Published on 09/02/05

Keep hazard kits handy

By David Stooksbury
State Climatologist
University of Georgia

Hindsight is 20/20. Watching tragedy unfold on the Mississippi, Louisiana and Alabama coasts this week, we see the importance of creating and keeping a hazard kit handy.

Your family should have an all-hazards kit that will be good for most emergencies including hurricanes, flooding, ice storms or even terrorist attack. The all-hazards kit should contain the barest necessities to survive independently for up to two weeks.

It's important to assemble an all-hazards kit long before an impending emergency event.

What you need

What should the kit contain as a minimum?

  • First and foremost; bottled water. FEMA and the Red Cross recommend a minimum of 1 gallon of water per person per day. Some individuals with special needs, such as children, nursing mothers and the sick, will need more than a gallon a day. You should store a two-week supply. For a family of four that means a minimum of 56 gallons of drinkable water. Additional water will be needed for bathing, flushing toilets and food preparation.
  • Second, nonperishable foods, primarily canned foods that don't require cooking and don't need to be kept refrigerated or frozen. Include with this a manual can opener. Assume that you will not have electricity.
  • A battery-operated radio and a NOAA Weather Radio, and a supply of batteries.
  • Flashlights and other battery-operated lights. You don't want open flames such as candles which can cause fires. Cell and land-line phones may be down and you can't call the fire department. The fire department may not be able to respond because of blocked and flooded roads.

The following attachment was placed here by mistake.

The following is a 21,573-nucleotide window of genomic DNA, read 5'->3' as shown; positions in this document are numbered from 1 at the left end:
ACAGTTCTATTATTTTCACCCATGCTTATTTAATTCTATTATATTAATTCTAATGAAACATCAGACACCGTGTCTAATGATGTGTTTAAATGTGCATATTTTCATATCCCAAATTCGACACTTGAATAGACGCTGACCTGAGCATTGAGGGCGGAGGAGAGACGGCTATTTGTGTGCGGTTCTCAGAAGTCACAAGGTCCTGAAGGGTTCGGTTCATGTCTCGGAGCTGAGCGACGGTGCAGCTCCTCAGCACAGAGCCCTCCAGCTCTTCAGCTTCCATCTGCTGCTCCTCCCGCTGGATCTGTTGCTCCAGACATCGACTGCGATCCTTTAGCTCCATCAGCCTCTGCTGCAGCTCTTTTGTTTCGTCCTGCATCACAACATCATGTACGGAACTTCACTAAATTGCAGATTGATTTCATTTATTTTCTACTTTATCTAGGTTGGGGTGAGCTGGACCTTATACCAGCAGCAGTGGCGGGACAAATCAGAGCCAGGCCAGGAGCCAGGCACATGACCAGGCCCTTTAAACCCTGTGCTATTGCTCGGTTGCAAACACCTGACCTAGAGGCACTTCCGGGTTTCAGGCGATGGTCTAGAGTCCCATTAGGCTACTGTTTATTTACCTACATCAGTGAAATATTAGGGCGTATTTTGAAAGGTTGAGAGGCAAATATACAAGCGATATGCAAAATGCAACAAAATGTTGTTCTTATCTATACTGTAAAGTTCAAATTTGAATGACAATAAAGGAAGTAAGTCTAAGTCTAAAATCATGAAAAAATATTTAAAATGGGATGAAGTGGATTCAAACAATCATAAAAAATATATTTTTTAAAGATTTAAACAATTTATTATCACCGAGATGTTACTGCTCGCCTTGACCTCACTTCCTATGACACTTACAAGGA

• Foul weather clothing, including sturdy shoes and jackets. Also pack bedding.
  • Medical and other special-need supplies, including a first aid kit and first aid book.
  • Copies of important documents such as insurance, car title, deeds and social security card.
  • Plenty of cash. The ATM requires power.
  • Sturdy shoes since you there may be debris with nails surrounding your location.
  • Family safety

    Remind your family of these general safety measures:

  • Plan well ahead of the event; buy needed supplies before they are sold out.
  • If told to evacuate, evacuate.
  • Only use gas grill and charcoal grills outside in a well- ventilated area.
  • Treat all power lines as if they are alive; it is impossible by looking to tell the difference between a dead power line and one that can kill you.
  • Determine a contact person in a city well away from the event. If family members become separated, they can call the contact person who can help relay messages and coordinate the reunion.
  • Disasters often happen with little warning. Be prepared.

    David Emory Stooksbury is associate professor of Biological and Agricultural Engineering at University of Georgia's College of Agricultural and Environmental Sciences.